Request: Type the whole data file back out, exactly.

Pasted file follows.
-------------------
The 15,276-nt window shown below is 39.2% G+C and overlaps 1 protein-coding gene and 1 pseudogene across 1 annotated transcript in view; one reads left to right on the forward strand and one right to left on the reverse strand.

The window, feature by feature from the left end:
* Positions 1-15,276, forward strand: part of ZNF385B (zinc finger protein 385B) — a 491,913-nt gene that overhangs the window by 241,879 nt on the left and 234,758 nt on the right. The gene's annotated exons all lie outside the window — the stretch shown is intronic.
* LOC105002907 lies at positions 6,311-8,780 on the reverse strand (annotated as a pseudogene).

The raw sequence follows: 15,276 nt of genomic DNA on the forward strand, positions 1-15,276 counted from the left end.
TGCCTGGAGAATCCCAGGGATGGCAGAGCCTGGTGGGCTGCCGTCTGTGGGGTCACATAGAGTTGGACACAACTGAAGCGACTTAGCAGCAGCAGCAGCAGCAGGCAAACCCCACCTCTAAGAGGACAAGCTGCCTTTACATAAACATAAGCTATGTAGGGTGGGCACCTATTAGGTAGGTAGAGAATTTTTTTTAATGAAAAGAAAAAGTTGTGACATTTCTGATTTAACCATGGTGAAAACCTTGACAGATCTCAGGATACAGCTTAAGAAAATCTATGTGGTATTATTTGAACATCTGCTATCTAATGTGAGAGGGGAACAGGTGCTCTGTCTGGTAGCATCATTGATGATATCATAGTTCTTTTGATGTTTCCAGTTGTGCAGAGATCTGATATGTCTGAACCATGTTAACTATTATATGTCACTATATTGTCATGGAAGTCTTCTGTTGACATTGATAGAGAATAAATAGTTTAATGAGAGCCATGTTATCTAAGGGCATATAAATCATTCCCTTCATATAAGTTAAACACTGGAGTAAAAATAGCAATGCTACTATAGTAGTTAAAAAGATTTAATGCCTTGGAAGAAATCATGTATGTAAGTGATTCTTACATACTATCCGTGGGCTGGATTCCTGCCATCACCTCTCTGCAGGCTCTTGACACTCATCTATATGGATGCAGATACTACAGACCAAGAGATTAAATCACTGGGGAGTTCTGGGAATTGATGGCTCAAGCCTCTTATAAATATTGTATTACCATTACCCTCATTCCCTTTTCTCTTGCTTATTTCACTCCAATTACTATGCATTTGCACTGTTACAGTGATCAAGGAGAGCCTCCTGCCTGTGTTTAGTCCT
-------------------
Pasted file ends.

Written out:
The 15,276-nt window shown below is 39.2% G+C and overlaps 1 protein-coding gene and 1 pseudogene across 1 annotated transcript in view; one reads left to right on the forward strand and one right to left on the reverse strand.

The window, feature by feature from the left end:
* Positions 1-15,276, forward strand: part of ZNF385B (zinc finger protein 385B) — a 491,913-nt gene that overhangs the window by 241,879 nt on the left and 234,758 nt on the right. The gene's annotated exons all lie outside the window — the stretch shown is intronic.
* LOC105002907 lies at positions 6,311-8,780 on the reverse strand (annotated as a pseudogene).

The raw sequence follows: 15,276 nt of genomic DNA on the forward strand, positions 1-15,276 counted from the left end.
TGCCTGGAGAATCCCAGGGATGGCAGAGCCTGGTGGGCTGCCGTCTGTGGGGTCACATAGAGTTGGACACAACTGAAGCGACTTAGCAGCAGCAGCAGCAGCAGGCAAACCCCACCTCTAAGAGGACAAGCTGCCTTTACATAAACATAAGCTATGTAGGGTGGGCACCTATTAGGTAGGTAGAGAATTTTTTTTAATGAAAAGAAAAAGTTGTGACATTTCTGATTTAACCATGGTGAAAACCTTGACAGATCTCAGGATACAGCTTAAGAAAATCTATGTGGTATTATTTGAACATCTGCTATCTAATGTGAGAGGGGAACAGGTGCTCTGTCTGGTAGCATCATTGATGATATCATAGTTCTTTTGATGTTTCCAGTTGTGCAGAGATCTGATATGTCTGAACCATGTTAACTATTATATGTCACTATATTGTCATGGAAGTCTTCTGTTGACATTGATAGAGAATAAATAGTTTAATGAGAGCCATGTTATCTAAGGGCATATAAATCATTCCCTTCATATAAGTTAAACACTGGAGTAAAAATAGCAATGCTACTATAGTAGTTAAAAAGATTTAATGCCTTGGAAGAAATCATGTATGTAAGTGATTCTTACATACTATCCGTGGGCTGGATTCCTGCCATCACCTCTCTGCAGGCTCTTGACACTCATCTATATGGATGCAGATACTACAGACCAAGAGATTAAATCACTGGGGAGTTCTGGGAATTGATGGCTCAAGCCTCTTATAAATATTGTATTACCATTACCCTCATTCCCTTTTCTCTTGCTTATTTCACTCCAATTACTATGCATTTGCACTGTTACAGTGATCAAGGAGAGCCTCCTGCCTGTGTTTAGTCCT